John Irving had published five novels, including the best-selling The World According to Garp (1978), when he released A Prayer for Owen Meany in 1989. The novel also became a best seller and a favorite of Irving’s fans. Irving disowned a 1998 film adaption, Simon Birch, demanding that character names be changed to distance the project from his work.
A Prayer for Owen Meany shares common themes with Irving’s other books, including the setting of a boy’s boarding school, absent or missing parents, and a fatal accident. Irving uses the repeated motif of an armless figure in the novel: The armadillo’s claws have been removed, the Mary Magdalene statue’s arms have been severed, Owen cuts off John’s finger, and Owen’s arms are blown away in the explosion. As with many of Irving’s main characters, Owen embodies multiple symbolic identities: He is at times a Christ figure, a martyr, a prophet, and a toy. His small size contrasts with his emotional and spiritual stature, emphasizing that he is a larger-than-life hero.
Irving uses two primary characters: Johnny, who narrates the story of their youth and young adulthood, and Owen, who teaches Johnny about life and faith through his words and deeds. Irving prints all Owen’s words in capital letters, a device that calls attention to Owen’s precocious thoughts while reminding readers of his unusual, squeaky voice and tiny stature. The story follows a fairly linear chronological sequence, except for the many inserted short references to Johnny Wheelwright in the 1980’s reflecting back upon Owen’s lasting influences on him.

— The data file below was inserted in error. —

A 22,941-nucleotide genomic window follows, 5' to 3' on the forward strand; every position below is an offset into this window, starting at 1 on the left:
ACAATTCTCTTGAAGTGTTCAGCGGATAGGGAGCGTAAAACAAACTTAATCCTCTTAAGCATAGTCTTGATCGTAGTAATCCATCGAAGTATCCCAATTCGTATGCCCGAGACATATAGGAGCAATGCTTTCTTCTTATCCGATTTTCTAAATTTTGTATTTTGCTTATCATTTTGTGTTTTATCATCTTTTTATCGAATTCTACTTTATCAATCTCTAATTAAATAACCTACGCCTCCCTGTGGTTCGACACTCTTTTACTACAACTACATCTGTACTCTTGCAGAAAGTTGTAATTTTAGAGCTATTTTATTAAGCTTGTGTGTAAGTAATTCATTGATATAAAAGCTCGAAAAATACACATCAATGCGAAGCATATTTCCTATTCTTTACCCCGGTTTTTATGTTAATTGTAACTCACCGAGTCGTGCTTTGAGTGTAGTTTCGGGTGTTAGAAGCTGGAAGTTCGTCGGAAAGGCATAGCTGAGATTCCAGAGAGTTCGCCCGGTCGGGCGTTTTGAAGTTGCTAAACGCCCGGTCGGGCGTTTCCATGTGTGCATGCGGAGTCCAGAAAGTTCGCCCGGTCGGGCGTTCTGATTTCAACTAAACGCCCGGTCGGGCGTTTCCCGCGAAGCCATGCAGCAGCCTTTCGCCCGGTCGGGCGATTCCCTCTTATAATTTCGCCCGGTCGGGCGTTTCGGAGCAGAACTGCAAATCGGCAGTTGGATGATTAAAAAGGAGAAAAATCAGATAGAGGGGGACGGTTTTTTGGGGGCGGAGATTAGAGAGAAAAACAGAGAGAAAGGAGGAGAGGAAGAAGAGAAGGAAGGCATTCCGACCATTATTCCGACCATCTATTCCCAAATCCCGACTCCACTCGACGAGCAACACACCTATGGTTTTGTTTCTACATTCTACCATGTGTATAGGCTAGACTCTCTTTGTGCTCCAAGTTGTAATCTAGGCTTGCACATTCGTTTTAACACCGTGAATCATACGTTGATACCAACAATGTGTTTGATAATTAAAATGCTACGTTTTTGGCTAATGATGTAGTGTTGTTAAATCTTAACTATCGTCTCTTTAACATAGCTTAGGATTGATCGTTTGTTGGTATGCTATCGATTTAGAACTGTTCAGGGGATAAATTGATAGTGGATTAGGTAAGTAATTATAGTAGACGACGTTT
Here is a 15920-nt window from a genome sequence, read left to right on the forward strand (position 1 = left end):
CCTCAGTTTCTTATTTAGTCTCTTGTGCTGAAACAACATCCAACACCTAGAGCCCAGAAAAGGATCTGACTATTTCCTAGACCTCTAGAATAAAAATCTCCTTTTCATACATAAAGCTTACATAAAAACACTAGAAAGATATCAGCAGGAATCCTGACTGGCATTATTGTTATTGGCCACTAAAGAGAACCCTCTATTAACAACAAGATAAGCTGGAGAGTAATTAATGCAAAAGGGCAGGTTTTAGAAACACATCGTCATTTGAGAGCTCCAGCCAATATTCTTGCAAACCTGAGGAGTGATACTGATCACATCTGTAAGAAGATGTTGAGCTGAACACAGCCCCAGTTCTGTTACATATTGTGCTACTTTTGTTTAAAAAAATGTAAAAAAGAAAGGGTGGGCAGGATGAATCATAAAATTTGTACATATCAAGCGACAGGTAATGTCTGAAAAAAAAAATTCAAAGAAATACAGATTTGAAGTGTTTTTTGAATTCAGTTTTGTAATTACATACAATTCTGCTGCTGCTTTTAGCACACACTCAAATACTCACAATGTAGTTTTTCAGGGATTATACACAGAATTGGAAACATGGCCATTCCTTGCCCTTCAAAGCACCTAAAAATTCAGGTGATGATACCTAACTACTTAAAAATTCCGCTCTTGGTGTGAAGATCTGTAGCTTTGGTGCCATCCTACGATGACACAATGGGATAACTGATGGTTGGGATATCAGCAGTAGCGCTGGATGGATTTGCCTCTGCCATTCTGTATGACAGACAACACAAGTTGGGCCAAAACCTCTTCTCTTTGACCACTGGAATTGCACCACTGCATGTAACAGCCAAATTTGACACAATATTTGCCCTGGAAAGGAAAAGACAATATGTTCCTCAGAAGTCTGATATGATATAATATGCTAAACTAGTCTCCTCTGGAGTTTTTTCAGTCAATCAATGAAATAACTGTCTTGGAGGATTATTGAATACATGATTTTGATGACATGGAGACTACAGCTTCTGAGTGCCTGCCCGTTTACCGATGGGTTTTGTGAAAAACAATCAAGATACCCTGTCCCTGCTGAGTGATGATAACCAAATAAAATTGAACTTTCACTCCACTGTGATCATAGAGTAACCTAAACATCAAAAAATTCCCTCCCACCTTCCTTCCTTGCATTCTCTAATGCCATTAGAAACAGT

The story poses multiple mysteries to be solved, and eventually all the solutions are revealed. Readers discover what happened to the baseball, the identity of Johnny’s father, the reason that Owen’s parents dislike Catholicism, the purpose of Owen’s unusual voice, and the role of the dunk shot the boys practice...
(The entire section is 809 words.)